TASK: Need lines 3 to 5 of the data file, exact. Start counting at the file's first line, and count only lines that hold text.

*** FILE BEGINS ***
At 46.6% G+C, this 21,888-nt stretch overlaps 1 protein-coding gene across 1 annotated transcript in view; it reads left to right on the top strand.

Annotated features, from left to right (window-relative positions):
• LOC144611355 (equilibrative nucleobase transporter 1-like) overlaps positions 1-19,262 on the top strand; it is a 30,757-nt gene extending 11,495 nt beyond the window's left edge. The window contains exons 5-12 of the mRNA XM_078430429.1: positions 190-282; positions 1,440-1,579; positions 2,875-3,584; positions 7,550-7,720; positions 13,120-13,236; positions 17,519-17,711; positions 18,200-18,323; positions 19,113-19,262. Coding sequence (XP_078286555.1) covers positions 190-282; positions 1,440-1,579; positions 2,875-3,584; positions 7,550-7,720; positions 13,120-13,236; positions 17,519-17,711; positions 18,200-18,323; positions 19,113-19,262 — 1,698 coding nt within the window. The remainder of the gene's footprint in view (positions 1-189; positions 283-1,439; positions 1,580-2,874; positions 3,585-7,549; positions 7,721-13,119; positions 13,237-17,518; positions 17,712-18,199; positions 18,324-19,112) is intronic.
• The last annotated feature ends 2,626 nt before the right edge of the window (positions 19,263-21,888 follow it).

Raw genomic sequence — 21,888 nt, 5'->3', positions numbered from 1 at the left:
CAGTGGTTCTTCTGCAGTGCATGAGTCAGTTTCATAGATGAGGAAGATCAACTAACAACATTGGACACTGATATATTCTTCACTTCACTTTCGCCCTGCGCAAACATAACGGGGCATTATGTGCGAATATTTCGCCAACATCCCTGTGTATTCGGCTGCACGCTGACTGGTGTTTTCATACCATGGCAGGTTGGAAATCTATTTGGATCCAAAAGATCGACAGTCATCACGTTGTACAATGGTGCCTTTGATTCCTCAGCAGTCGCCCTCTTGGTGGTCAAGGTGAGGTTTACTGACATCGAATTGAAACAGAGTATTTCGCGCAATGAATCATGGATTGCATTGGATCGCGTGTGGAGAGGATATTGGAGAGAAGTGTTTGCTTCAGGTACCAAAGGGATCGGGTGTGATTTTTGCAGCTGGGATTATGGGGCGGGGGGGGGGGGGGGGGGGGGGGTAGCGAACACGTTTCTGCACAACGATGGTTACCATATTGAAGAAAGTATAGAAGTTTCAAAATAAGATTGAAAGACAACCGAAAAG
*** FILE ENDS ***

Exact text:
• LOC144611355 (equilibrative nucleobase transporter 1-like) overlaps positions 1-19,262 on the top strand; it is a 30,757-nt gene extending 11,495 nt beyond the window's left edge. The window contains exons 5-12 of the mRNA XM_078430429.1: positions 190-282; positions 1,440-1,579; positions 2,875-3,584; positions 7,550-7,720; positions 13,120-13,236; positions 17,519-17,711; positions 18,200-18,323; positions 19,113-19,262. Coding sequence (XP_078286555.1) covers positions 190-282; positions 1,440-1,579; positions 2,875-3,584; positions 7,550-7,720; positions 13,120-13,236; positions 17,519-17,711; positions 18,200-18,323; positions 19,113-19,262 — 1,698 coding nt within the window. The remainder of the gene's footprint in view (positions 1-189; positions 283-1,439; positions 1,580-2,874; positions 3,585-7,549; positions 7,721-13,119; positions 13,237-17,518; positions 17,712-18,199; positions 18,324-19,112) is intronic.
• The last annotated feature ends 2,626 nt before the right edge of the window (positions 19,263-21,888 follow it).

Raw genomic sequence — 21,888 nt, 5'->3', positions numbered from 1 at the left: